Russian Foreign Ministry spokeswoman Maria Zakharova issued a statement: "Terrorism will not pass! We will fight it resolutely. Memory of this outstanding Russian diplomat, a man who did so much to counter terrorism in his diplomatic line of work, Andrei Gennadyevich Karlov, will remain in our hearts forever."

"We have questions for Turkey, that failed to provide security for a such a high-profile diplomat. I have no doubts that radical islamists moved the murder's hand and it does not matter if they were from [ISIS] or from Jabhat al-Nusra Front," Russian senator Franz Klinzewitsch said today, referring to the al-Qaeda franchise in Syria. "The purpose is clear: they wanted to pay a revenge to our country for Syria and at the same time to try and cause a forehead to forehead confrontation between Russia and Turkey."

Meanwhile, pro-government journalists in Turkey are beginning to suggest that the assassin was affiliated with the Islamist movement of exiled cleric Fethullah Gülen, who is widely blamed in the country for orchestrating last July's abortive coup. (He lives in the Poconos of Pennsylvania and Turkey is seeking his extradition from the United States.)

Tens of thousands of Turkish officials and public employees have been arrested in a sweeping national dragnet following the failed putsch, although Altintas does not appear to have been one of them.

Ankara's mayor, too, has suggested that Gülenists were ultimately behind the assassination.

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Turkish-Russian relations reached a nadir in November 2015 after after the Turkish Air Force downed a Russian fighter jet that had briefly entered Turkish airspace en route from a bombing raid in Syria. One of the pilots who ejected from the hit warplane was subsequently killed by Syrian rebels as he parachuted down.

The episode led to the suspension of trade, touristic and other commercial endeavors and a period of great acrimony between the two countries. Russia implemented a blockade on Turkish imports such as a cotton, and Vladimir Putin responded militarily, refocusing his intervention in Syria on destroying Turkish-backed rebels operating in the mountainous coastal region of Latakia and Idlib provinces.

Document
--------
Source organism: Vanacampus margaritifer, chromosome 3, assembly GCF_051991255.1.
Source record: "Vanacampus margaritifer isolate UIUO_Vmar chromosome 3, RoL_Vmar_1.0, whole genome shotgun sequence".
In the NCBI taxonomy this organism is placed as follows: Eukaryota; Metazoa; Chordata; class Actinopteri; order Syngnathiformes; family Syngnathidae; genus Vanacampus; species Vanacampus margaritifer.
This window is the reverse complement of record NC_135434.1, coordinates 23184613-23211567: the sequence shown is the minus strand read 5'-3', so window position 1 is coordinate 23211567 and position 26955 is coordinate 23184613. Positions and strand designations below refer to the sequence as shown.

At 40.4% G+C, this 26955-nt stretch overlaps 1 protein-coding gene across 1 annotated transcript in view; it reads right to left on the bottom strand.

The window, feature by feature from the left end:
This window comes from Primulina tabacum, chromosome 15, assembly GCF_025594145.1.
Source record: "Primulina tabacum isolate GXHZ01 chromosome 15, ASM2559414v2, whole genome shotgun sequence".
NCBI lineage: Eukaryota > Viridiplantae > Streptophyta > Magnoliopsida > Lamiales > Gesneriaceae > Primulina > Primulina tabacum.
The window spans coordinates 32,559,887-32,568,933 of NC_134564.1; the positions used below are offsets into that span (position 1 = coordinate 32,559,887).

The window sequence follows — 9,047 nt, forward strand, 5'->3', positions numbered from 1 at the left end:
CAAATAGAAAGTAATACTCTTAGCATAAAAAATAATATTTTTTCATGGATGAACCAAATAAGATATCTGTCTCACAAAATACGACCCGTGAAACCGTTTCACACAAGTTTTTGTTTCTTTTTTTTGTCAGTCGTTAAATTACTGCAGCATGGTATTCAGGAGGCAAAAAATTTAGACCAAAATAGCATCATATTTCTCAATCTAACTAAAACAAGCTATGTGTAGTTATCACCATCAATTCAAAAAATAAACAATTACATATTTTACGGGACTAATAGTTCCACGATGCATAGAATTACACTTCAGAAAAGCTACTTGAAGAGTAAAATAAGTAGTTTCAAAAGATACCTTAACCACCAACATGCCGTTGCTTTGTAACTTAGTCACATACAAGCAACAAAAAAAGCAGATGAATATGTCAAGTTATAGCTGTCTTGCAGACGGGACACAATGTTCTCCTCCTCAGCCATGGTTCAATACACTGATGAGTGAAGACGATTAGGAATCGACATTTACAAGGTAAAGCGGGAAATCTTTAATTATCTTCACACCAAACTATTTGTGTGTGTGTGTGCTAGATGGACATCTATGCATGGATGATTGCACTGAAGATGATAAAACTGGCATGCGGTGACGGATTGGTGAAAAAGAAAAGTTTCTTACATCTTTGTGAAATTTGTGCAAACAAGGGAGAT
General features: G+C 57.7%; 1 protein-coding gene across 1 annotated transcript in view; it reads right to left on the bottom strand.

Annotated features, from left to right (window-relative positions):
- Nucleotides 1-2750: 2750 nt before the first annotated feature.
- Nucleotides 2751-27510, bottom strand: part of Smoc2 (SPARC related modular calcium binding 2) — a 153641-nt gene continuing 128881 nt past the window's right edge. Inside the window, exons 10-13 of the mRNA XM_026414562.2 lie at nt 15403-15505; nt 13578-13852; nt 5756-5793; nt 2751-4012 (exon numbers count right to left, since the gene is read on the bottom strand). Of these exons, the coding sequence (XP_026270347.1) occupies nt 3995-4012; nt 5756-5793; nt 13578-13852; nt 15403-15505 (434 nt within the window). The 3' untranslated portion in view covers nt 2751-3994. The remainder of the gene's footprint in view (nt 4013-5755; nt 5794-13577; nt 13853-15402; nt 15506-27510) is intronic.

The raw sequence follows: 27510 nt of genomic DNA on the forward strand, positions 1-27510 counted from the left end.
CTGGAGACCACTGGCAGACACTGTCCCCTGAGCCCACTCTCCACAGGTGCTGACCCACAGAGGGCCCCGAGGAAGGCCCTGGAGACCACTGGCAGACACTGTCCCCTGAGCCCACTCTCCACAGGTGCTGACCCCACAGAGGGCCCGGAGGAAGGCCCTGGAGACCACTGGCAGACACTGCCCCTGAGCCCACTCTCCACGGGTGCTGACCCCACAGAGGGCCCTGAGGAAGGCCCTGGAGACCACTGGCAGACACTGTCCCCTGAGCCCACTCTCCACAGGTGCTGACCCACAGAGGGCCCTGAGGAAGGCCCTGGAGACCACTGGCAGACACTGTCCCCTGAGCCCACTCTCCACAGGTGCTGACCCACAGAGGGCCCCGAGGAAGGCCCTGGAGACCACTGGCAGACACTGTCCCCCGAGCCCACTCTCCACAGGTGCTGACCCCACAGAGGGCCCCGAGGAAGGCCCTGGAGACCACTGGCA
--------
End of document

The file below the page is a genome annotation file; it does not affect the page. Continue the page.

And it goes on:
Turkish President Recip Tayyip Erdogan issued what amounted to an apology for downing the plane, Ankara and Moscow revived their relationship to a remarkable extent.

Putin was the first foreign leader to call Erdogan after the July coup attempt to offer his unconditional support to the surviving government. Then, in August, Erdogan sought Russia’s consent to deploy Turkish forces into northern Syria as part of the months-long Operation Euphrates Shield, which was waged both to eliminate the presence of Islamic State militants at the Turkish-Syrian border but also to block any attempts by U.S.-backed Kurdish militias, seen as affiliates of a proscribed terrorist organization by the Turkish state, from carving out a separatist enclave.

Also, in yet another show of diplomatic rehabilitation, the initial ceasefire and “evacuation” agreement for trapped civilians and rebels in Eastern Aleppo was brokered by Turkey and Russia. Bashar al-Assad’s regime, and his Iranian patrons, were not consulted.

Now, with the ambassador's death, Turkey's fragile peace with Russia may be in peril.

—With additional reporting by Duygu Guvenc in Ankara and Pierre Vaux in London and Anna Nemtsova in Moscow